Weimaraner Training Guide
There are really two levels to consider when thinking about training a Weimaraner. As with all purebred dogs, obedience training and housetraining/housebreaking are the most common and basic types of instruction that you should consider for your new pet, which is the first level.
Additionally, Weimaraners are very intelligent and eager to please, so training them is not always a major hurdle.
On the other hand, the Weimaraner can be a bit headstrong, even stubborn, so patience will be necessary in most cases.
Weimaraner Training Guide
First, remember that the Weimaraner is a hunting dog by nature and this large, quick canine can be dangerous to small animals and birds. In addition, the Weimaraner is a house dog, preferring to live with the master. This breed does not do well in a kennel or outside.
You may want to seriously, consider obedience training to tame some of the energy in the Weimaraner. Be patient and look at the process over the long term, however.
Training must be gentle because this breed does not respond well to harsh treatment. Yet, the methods must be firm and consistent if you expect positive response.
Crate training may be necessary for housebreaking your Weimaraner. Just remember, if you go about this in the correct way, the dog will see the crate as a “den” that he will naturally want to keep clean.
Furthermore, if you leave the door open and entice the dog into the crate with small, healthy treats and a soft blanket, you may be surprised to see that your new pet takes to his home quite well. It is also important to have the dog go into the crate for short periods when you are home to prevent the dog from feeling that the crate is punishment or a place to be locked up when you are gone.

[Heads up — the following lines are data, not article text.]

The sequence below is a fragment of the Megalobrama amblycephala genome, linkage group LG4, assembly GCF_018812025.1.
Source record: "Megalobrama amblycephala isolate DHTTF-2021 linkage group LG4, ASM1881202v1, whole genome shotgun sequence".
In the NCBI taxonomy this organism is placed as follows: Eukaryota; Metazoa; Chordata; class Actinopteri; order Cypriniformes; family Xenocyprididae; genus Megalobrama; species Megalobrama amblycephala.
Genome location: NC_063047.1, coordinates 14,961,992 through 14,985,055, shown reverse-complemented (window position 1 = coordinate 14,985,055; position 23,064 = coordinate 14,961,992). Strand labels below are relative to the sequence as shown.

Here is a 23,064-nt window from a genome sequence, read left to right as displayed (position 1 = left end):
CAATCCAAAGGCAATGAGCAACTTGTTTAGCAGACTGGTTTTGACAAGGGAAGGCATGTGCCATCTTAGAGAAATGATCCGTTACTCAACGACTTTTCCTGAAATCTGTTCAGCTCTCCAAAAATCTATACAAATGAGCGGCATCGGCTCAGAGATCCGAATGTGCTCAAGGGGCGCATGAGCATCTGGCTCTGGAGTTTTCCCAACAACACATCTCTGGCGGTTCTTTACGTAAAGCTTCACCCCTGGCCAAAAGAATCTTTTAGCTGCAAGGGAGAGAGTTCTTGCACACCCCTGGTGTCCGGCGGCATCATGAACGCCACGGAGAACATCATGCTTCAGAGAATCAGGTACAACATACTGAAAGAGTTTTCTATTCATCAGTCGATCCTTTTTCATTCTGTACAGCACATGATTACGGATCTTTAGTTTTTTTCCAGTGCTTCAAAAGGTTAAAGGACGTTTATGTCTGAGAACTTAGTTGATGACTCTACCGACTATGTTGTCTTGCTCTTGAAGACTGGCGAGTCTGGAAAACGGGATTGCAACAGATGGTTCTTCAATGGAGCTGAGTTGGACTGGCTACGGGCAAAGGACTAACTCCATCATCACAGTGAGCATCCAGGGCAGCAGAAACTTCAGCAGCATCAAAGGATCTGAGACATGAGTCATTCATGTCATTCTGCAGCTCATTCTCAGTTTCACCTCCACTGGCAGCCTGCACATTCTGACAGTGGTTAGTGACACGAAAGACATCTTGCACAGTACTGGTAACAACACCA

The second level of training that may be important to a Weimaraner is field training or training for live hunting. The breed existed for years as a hunting dog and is one of the rare canines that has webbed feet for better swimming. The first Weimar pointers were recognized as a breed in Europe in the 1800s.
Breeding was strictly controlled to maintain the quality of bloodlines. There was a boom in interest in the Weimaraner in the 1950s that weakened the bloodlines. As more people sought the dog as a status symbol, the number of ill-bred dogs appeared.
The breed is still one of the 50 most popular dogs in America and breeding problems are being addressed continuously. Keep in mind that many people have found that a well-bred Weimaraner makes an excellent hunting dog that may excel in field competition.
This breed is included in the list of dogs that appear and do well in field trials, along with the English Setter, German Shorthaired Pointer, Irish Setter, and others.
For the best results, most experienced owners and hunters recommend a professional trainer that works with top field or hunting dogs. The methods vary, but almost all concentrate first on basic commands for directing and controlling the dog in the open.
There are also some well-known, tried-and-true tricks for training older dogs that may seem set in their ways. Then, it is important to start early in training a hunting or field Weimaraner.
This breed can be trained to hunt fur-bearing animals as well as birds and will work in the field or in the water. The Weimaraner may not point with the great intensity of a full-blooded pointer or retrieve with the splash of a Labrador, but this is a fine hunting/field dog.
We recommend you find a professional trainer and start a great relationship with your Weimaraner.
Read More About Weimaraner
- Weimaraner Breed Information
- Weimaraner : 10 Most Common Questions
- Weimaraner Health Guide
- Owning A Weimaraner : Breeder Recommendations